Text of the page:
“Holy Week and Easter will never be the same.”
This is the comment we get most abundantly from our pilgrims upon their return from the Holy Land. It comes in through our surveys so often that you would think they all copied one another’s responses – cutting and pasting the same thing over and over again. Although it’s humorous to read these same responses time after time, it’s always very powerful to see the number of people who are going to be able to share in the Lord’s Passion and Resurrection in a way they never could before. It’s what I was most excited for.
I returned from my first pilgrimage to the Holy Land in May 2019. Ever since, I’ve been waiting patiently through all the other liturgical seasons for Holy Week. Even when my fellow pilgrims would tell me how excited they were to celebrate Christmas after having been to Bethlehem, my response would always be “Yeah, but I’m really excited for Easter.”
Finally, Ash Wednesday had arrived – I had spent a few holy hours prayerfully discerning what I would do for Lent, and I had come up with a plan that I knew would prove to be fruitful if faithfully executed. I joined a Lenten book study, I attended a Lenten retreat, and I was fully active in community life. As I prayed the Stations of the Cross that first Friday, I immersed my thoughts into the actual Way of the Cross, walking down the streets where Jesus once carried the weight of the world. All was well.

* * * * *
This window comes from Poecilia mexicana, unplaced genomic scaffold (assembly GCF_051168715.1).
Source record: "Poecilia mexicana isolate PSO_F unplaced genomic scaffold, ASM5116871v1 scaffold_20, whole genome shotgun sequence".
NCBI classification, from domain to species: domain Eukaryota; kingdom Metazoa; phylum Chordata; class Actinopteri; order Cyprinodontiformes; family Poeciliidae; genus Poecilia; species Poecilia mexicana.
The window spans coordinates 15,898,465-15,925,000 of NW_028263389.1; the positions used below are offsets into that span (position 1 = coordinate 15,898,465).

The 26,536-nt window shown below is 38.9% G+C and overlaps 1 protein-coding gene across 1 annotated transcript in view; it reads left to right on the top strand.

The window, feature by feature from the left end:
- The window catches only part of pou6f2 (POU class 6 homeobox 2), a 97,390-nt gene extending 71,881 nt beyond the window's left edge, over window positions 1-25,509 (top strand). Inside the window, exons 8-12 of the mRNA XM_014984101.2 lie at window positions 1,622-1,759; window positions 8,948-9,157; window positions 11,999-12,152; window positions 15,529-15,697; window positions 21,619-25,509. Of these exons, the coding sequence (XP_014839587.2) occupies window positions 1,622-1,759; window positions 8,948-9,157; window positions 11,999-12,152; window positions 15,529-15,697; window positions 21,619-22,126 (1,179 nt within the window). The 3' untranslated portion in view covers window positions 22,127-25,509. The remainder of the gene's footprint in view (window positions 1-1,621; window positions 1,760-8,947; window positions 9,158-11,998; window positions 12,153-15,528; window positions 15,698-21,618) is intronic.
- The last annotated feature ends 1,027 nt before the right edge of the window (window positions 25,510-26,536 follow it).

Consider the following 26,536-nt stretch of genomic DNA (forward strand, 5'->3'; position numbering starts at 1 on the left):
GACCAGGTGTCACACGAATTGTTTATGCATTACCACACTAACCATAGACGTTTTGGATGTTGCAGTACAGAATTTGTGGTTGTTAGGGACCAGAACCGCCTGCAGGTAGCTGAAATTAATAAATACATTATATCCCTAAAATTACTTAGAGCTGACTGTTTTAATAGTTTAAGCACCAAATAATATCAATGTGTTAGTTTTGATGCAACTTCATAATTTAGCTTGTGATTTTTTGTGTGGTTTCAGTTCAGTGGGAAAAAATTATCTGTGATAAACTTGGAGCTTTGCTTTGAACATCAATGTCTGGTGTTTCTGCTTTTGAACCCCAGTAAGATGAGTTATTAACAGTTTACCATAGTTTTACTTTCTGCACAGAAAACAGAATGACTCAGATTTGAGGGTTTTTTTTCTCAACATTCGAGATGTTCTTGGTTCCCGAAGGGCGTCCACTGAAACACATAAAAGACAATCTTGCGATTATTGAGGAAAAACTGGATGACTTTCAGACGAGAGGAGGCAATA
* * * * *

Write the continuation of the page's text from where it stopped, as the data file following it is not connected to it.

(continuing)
Then Covid-19 hit.
Before I even knew it was happening, one thing after another was slowly being taken out of my Lenten playbook. Mass: cancelled. Adoration: cancelled. Stations of the Cross: cancelled. Lenten book study: cancelled. Community events: cancelled. My Lenten promise of cutting down my screen time went straight out the window when everything I once did in person went digital. My promise of being more attentive to others was nipped in the bud when people were literally taken out of my life. My Lent went from “potentially fruitful” to “dumpster fire.” This wasn’t the Lent I had envisioned for myself.
My heart broke just a tiny bit more when I found out my diocese had cancelled all public Holy Week and Easter events. This joyful anticipation had turned to sorrow. In the midst of all these events that transpired that were beyond my control, I had to sit back and think, “How do I see Jesus in this?”
My mind pulled me back to Jerusalem, to the site of St. Peter Gallicantu.
Named in commemoration of Peter’s three denials of Jesus, the thing that I remember most from that church is something a little less known. It is believed that Jesus was kept below this church as a prisoner shortly after His arrest as He awaited trial. Pilgrims can venture down into the little cavern – what’s basically a deep chasm with a few sprinkled holes for light. As I stood in that pit, it was easy to understand the emotions of the imprisoned Christ; confined to this one small cell, encased in a darkness with no knowledge of the workings of the outside world. This time would be spent waiting, anticipating the unknown that lay in the days ahead of Him. My home had become my prison cell, my St. Peter Gallicantu. Here I find myself imprisoned, awaiting the unknown, unsure of what the near future brings.
Because of you my acquaintances shun me;
You make me loathsome to them;
Caged in, I cannot escape;
My eyes grow dim from trouble.
All day I call on you, Lord;